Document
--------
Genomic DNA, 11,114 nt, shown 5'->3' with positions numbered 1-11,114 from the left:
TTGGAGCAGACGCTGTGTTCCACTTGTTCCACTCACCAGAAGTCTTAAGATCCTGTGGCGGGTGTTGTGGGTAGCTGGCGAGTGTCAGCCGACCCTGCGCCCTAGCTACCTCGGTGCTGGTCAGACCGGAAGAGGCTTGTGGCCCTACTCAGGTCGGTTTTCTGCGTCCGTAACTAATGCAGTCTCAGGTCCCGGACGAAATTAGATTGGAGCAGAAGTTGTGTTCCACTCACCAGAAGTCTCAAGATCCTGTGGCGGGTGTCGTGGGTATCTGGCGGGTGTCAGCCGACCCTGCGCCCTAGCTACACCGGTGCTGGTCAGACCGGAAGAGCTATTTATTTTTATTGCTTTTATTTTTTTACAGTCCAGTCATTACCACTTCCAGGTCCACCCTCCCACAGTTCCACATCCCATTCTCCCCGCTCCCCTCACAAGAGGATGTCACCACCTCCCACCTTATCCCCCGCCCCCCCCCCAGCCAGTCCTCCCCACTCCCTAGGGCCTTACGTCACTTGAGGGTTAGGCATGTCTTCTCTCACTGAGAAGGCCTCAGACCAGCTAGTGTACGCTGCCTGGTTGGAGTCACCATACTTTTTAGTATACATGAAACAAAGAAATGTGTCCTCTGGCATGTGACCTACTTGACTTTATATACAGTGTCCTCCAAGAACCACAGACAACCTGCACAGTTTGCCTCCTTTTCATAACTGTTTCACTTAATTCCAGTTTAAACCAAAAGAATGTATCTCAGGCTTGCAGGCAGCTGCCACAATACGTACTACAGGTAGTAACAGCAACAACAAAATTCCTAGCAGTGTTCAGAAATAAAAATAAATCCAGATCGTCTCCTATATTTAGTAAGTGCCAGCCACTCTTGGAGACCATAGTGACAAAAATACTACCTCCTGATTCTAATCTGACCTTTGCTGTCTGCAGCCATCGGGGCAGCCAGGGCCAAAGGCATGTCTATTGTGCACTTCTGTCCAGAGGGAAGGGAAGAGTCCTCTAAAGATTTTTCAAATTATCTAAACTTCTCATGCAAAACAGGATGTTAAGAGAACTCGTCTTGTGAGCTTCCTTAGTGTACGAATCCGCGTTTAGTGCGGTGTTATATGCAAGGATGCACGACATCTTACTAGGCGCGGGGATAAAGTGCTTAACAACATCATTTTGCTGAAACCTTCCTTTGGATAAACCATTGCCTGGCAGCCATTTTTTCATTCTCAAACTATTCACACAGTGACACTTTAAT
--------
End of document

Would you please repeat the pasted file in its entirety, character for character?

Genomic DNA, 11,114 nt, shown 5'->3' with positions numbered 1-11,114 from the left:
TTGGAGCAGACGCTGTGTTCCACTTGTTCCACTCACCAGAAGTCTTAAGATCCTGTGGCGGGTGTTGTGGGTAGCTGGCGAGTGTCAGCCGACCCTGCGCCCTAGCTACCTCGGTGCTGGTCAGACCGGAAGAGGCTTGTGGCCCTACTCAGGTCGGTTTTCTGCGTCCGTAACTAATGCAGTCTCAGGTCCCGGACGAAATTAGATTGGAGCAGAAGTTGTGTTCCACTCACCAGAAGTCTCAAGATCCTGTGGCGGGTGTCGTGGGTATCTGGCGGGTGTCAGCCGACCCTGCGCCCTAGCTACACCGGTGCTGGTCAGACCGGAAGAGCTATTTATTTTTATTGCTTTTATTTTTTTACAGTCCAGTCATTACCACTTCCAGGTCCACCCTCCCACAGTTCCACATCCCATTCTCCCCGCTCCCCTCACAAGAGGATGTCACCACCTCCCACCTTATCCCCCGCCCCCCCCCCAGCCAGTCCTCCCCACTCCCTAGGGCCTTACGTCACTTGAGGGTTAGGCATGTCTTCTCTCACTGAGAAGGCCTCAGACCAGCTAGTGTACGCTGCCTGGTTGGAGTCACCATACTTTTTAGTATACATGAAACAAAGAAATGTGTCCTCTGGCATGTGACCTACTTGACTTTATATACAGTGTCCTCCAAGAACCACAGACAACCTGCACAGTTTGCCTCCTTTTCATAACTGTTTCACTTAATTCCAGTTTAAACCAAAAGAATGTATCTCAGGCTTGCAGGCAGCTGCCACAATACGTACTACAGGTAGTAACAGCAACAACAAAATTCCTAGCAGTGTTCAGAAATAAAAATAAATCCAGATCGTCTCCTATATTTAGTAAGTGCCAGCCACTCTTGGAGACCATAGTGACAAAAATACTACCTCCTGATTCTAATCTGACCTTTGCTGTCTGCAGCCATCGGGGCAGCCAGGGCCAAAGGCATGTCTATTGTGCACTTCTGTCCAGAGGGAAGGGAAGAGTCCTCTAAAGATTTTTCAAATTATCTAAACTTCTCATGCAAAACAGGATGTTAAGAGAACTCGTCTTGTGAGCTTCCTTAGTGTACGAATCCGCGTTTAGTGCGGTGTTATATGCAAGGATGCACGACATCTTACTAGGCGCGGGGATAAAGTGCTTAACAACATCATTTTGCTGAAACCTTCCTTTGGATAAACCATTGCCTGGCAGCCATTTTTTCATTCTCAAACTATTCACACAGTGACACTTTAAT